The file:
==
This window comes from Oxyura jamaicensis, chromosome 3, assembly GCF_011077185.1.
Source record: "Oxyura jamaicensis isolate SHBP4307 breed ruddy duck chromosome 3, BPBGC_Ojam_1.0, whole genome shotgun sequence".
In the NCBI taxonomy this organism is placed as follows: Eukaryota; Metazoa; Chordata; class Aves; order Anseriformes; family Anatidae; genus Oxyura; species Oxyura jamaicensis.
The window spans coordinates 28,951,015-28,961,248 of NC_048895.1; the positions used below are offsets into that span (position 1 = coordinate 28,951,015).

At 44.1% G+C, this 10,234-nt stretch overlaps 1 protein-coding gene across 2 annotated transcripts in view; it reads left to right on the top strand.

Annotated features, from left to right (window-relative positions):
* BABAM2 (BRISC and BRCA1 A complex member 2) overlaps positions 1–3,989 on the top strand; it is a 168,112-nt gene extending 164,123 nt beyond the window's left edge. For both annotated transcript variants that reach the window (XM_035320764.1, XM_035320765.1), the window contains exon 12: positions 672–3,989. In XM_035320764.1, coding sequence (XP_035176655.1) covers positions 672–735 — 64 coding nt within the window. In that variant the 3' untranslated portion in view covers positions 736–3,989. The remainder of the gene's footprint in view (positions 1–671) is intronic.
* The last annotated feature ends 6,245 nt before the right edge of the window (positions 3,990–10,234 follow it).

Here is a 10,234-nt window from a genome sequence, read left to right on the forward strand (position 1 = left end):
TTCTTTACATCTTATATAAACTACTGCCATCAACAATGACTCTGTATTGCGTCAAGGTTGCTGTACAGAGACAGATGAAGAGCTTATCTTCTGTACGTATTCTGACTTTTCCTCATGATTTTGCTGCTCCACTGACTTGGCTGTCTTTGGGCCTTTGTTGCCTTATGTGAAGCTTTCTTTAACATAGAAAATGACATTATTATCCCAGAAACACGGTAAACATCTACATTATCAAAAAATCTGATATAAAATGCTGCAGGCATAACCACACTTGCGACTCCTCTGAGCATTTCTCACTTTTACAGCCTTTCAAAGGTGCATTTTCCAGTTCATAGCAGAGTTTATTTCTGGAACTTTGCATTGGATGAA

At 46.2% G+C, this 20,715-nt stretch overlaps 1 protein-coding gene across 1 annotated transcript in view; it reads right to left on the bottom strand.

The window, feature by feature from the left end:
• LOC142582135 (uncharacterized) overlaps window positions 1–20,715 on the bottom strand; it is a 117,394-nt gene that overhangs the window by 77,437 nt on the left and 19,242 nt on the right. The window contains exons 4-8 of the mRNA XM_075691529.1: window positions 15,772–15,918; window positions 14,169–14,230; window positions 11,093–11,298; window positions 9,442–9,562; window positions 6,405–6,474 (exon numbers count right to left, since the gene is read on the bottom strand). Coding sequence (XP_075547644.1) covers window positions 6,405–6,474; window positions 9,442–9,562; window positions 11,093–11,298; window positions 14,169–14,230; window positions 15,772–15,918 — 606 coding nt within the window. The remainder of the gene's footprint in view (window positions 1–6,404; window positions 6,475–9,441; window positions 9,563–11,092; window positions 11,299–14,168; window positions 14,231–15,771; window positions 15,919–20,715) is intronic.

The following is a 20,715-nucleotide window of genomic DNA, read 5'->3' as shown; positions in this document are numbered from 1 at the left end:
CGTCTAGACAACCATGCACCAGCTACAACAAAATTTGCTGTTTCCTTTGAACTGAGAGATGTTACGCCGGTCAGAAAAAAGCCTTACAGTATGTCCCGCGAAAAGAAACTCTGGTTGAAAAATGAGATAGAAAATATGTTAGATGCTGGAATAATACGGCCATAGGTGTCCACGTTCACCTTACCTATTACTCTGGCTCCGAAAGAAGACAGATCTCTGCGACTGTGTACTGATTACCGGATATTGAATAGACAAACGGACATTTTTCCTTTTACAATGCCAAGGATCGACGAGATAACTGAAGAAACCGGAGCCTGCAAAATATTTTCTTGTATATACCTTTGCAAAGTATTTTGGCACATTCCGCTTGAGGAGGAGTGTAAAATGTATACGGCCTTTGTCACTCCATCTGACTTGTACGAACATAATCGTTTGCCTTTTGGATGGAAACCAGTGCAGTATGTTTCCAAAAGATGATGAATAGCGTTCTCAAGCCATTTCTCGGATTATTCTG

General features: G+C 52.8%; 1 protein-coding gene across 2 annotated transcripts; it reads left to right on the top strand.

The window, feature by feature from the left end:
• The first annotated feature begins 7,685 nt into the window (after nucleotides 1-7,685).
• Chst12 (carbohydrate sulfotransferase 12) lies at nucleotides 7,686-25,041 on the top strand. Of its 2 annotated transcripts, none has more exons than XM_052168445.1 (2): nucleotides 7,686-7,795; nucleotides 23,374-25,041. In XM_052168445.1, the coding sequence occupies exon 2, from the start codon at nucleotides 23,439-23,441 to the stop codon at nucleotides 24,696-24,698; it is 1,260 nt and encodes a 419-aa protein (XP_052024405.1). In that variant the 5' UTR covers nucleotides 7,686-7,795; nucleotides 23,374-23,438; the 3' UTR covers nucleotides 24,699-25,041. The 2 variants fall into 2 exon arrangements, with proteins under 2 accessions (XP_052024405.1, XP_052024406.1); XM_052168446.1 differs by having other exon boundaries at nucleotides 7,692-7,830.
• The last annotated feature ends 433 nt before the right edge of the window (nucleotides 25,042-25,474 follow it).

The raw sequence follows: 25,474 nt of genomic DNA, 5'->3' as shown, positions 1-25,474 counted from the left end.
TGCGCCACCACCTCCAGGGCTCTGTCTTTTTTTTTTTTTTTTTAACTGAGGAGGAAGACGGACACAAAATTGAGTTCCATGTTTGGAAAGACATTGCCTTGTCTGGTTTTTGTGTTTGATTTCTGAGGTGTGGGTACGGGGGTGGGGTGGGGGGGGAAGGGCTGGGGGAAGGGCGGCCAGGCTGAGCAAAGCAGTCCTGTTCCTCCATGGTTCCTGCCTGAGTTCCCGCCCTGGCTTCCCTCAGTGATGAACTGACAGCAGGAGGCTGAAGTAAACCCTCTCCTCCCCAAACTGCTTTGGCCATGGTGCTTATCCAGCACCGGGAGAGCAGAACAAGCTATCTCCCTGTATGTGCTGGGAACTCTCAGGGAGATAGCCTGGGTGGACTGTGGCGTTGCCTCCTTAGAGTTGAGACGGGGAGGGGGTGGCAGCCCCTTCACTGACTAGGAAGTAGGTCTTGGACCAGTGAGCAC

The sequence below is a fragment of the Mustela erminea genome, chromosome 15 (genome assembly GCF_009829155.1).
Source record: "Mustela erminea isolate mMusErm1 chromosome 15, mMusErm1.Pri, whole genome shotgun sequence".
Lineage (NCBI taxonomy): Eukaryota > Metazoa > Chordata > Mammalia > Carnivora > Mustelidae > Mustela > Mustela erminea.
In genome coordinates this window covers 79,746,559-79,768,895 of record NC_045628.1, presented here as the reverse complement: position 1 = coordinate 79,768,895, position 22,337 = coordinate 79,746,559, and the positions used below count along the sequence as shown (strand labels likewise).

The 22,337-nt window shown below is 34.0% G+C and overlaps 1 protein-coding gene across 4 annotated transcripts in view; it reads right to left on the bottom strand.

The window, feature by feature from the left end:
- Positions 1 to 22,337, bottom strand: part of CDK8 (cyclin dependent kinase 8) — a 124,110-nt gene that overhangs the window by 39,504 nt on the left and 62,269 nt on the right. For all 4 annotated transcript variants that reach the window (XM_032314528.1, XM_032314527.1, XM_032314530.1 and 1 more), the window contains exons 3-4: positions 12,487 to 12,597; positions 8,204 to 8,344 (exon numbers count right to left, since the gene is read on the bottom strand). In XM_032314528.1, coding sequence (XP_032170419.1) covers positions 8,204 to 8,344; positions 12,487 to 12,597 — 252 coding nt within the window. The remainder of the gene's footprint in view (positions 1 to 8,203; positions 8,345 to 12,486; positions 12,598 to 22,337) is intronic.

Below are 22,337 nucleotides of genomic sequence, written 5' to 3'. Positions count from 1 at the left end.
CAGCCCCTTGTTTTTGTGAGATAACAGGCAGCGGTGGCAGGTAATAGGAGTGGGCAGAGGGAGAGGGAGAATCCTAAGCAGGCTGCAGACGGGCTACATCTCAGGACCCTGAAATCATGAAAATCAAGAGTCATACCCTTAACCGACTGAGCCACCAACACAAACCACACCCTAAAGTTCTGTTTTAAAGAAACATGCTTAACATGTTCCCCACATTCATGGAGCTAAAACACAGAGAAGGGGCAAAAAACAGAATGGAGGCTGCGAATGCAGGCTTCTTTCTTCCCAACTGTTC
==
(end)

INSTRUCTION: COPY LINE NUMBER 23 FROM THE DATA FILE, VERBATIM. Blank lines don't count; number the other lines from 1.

The sequence below is a fragment of the Mustela erminea genome, chromosome 15 (genome assembly GCF_009829155.1).